Besides the main competitors in the industry of Sony, Microsoft and Nintendo, there have been a number of other console developers in video games over the years. While people likely fondly remember the likes of Atari and Sega, another system celebrates its 30th anniversary this year – the TurboGrafx-16 Entertainment SuperSystem.

The TurboGrafx first released in Japan on October 30, 1987, and in that country was known simply as the PC Engine (it also carried this name in France). This was the true kickoff to the 16-bit era of gaming, as consoles up to that point only worked on 8-bit graphical systems.

The TurboGrafx came about because Hudson Soft, part of the manufacturing team, had wanted to sell advanced graphics cards to Nintendo and failed at doing so; they instead partnered with NEC to create the console. It was notable for being the first gaming console to have a CD-ROM peripheral as well as having the first portable counterpart with identical hardware to the console version. It was successful in Japan, at one point becoming the bestselling system in the nation, but failed to make a splash in overseas markets.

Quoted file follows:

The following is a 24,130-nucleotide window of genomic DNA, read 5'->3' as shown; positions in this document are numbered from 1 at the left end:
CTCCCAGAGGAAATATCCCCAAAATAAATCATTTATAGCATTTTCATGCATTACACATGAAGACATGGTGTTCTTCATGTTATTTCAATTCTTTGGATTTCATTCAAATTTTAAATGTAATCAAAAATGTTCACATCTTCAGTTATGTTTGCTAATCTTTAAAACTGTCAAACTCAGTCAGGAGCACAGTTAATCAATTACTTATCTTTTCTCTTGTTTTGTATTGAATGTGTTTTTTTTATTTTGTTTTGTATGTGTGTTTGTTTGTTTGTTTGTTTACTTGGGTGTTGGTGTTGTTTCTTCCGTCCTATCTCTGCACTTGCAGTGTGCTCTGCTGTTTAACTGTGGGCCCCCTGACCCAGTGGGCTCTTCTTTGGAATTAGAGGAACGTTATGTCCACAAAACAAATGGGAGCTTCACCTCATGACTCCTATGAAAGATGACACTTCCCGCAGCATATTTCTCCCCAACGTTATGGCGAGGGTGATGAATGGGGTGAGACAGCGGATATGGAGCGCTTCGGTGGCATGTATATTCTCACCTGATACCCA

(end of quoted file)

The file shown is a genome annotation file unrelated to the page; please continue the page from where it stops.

Unfortunately, due to an overall lack of support from third-party developers, the TurboGrafx didn’t last particularly long, especially in non-Japanese markets. NEC did follow up the system in 1994 with the Japan-exclusive PC-FX, a 32-bit system. It saw minor success, but NEC eventually dropped out of the industry entirely in 1998. The company would later supply both Sega and Nintendo with components those companies would use to develop the Dreamcast and Nintendo 64, respectively.

Those looking to play some classic TurboGrafx games these days have the opportunity to do so on either Nintendo’s Virtual Console service or on the PlayStation Network.